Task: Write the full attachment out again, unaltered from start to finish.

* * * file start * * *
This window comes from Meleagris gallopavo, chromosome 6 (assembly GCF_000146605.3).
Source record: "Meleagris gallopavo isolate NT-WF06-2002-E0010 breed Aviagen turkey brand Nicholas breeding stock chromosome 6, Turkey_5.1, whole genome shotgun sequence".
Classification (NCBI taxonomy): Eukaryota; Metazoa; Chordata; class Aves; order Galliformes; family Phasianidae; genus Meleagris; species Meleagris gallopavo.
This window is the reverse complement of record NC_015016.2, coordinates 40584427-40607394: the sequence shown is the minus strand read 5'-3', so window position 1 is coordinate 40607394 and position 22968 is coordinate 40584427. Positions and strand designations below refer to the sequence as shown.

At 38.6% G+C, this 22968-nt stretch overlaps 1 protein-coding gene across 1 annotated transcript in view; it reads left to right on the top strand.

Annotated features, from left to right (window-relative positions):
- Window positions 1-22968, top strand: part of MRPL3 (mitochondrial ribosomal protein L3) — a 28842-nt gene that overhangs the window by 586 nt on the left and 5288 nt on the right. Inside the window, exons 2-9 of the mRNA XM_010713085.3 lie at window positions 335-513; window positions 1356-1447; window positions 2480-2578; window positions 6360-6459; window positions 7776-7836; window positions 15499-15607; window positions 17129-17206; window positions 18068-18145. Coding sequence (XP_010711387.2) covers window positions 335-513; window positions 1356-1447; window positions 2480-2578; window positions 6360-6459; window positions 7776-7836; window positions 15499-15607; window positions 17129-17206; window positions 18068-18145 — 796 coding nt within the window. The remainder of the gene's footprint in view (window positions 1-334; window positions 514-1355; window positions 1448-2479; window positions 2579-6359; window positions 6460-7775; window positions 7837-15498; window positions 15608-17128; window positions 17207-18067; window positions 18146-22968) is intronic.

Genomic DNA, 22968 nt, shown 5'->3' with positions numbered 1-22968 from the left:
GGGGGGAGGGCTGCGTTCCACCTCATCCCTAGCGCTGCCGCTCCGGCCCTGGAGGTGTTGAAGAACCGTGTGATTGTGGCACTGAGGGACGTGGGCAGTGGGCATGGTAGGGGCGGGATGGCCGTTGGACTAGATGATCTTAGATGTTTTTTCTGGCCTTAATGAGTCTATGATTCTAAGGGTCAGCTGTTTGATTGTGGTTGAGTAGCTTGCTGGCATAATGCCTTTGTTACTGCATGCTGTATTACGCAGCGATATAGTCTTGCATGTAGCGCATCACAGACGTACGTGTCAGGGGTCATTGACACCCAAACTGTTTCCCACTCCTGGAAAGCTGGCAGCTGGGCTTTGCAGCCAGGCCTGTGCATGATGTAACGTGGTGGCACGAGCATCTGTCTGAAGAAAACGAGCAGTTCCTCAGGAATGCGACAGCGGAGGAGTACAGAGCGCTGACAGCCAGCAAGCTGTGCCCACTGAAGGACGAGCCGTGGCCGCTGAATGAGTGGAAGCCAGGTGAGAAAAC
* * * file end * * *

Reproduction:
This window comes from Meleagris gallopavo, chromosome 6 (assembly GCF_000146605.3).
Source record: "Meleagris gallopavo isolate NT-WF06-2002-E0010 breed Aviagen turkey brand Nicholas breeding stock chromosome 6, Turkey_5.1, whole genome shotgun sequence".
Classification (NCBI taxonomy): Eukaryota; Metazoa; Chordata; class Aves; order Galliformes; family Phasianidae; genus Meleagris; species Meleagris gallopavo.
This window is the reverse complement of record NC_015016.2, coordinates 40584427-40607394: the sequence shown is the minus strand read 5'-3', so window position 1 is coordinate 40607394 and position 22968 is coordinate 40584427. Positions and strand designations below refer to the sequence as shown.

At 38.6% G+C, this 22968-nt stretch overlaps 1 protein-coding gene across 1 annotated transcript in view; it reads left to right on the top strand.

Annotated features, from left to right (window-relative positions):
- Window positions 1-22968, top strand: part of MRPL3 (mitochondrial ribosomal protein L3) — a 28842-nt gene that overhangs the window by 586 nt on the left and 5288 nt on the right. Inside the window, exons 2-9 of the mRNA XM_010713085.3 lie at window positions 335-513; window positions 1356-1447; window positions 2480-2578; window positions 6360-6459; window positions 7776-7836; window positions 15499-15607; window positions 17129-17206; window positions 18068-18145. Coding sequence (XP_010711387.2) covers window positions 335-513; window positions 1356-1447; window positions 2480-2578; window positions 6360-6459; window positions 7776-7836; window positions 15499-15607; window positions 17129-17206; window positions 18068-18145 — 796 coding nt within the window. The remainder of the gene's footprint in view (window positions 1-334; window positions 514-1355; window positions 1448-2479; window positions 2579-6359; window positions 6460-7775; window positions 7837-15498; window positions 15608-17128; window positions 17207-18067; window positions 18146-22968) is intronic.

Genomic DNA, 22968 nt, shown 5'->3' with positions numbered 1-22968 from the left:
GGGGGGAGGGCTGCGTTCCACCTCATCCCTAGCGCTGCCGCTCCGGCCCTGGAGGTGTTGAAGAACCGTGTGATTGTGGCACTGAGGGACGTGGGCAGTGGGCATGGTAGGGGCGGGATGGCCGTTGGACTAGATGATCTTAGATGTTTTTTCTGGCCTTAATGAGTCTATGATTCTAAGGGTCAGCTGTTTGATTGTGGTTGAGTAGCTTGCTGGCATAATGCCTTTGTTACTGCATGCTGTATTACGCAGCGATATAGTCTTGCATGTAGCGCATCACAGACGTACGTGTCAGGGGTCATTGACACCCAAACTGTTTCCCACTCCTGGAAAGCTGGCAGCTGGGCTTTGCAGCCAGGCCTGTGCATGATGTAACGTGGTGGCACGAGCATCTGTCTGAAGAAAACGAGCAGTTCCTCAGGAATGCGACAGCGGAGGAGTACAGAGCGCTGACAGCCAGCAAGCTGTGCCCACTGAAGGACGAGCCGTGGCCGCTGAATGAGTGGAAGCCAGGTGAGAAAAC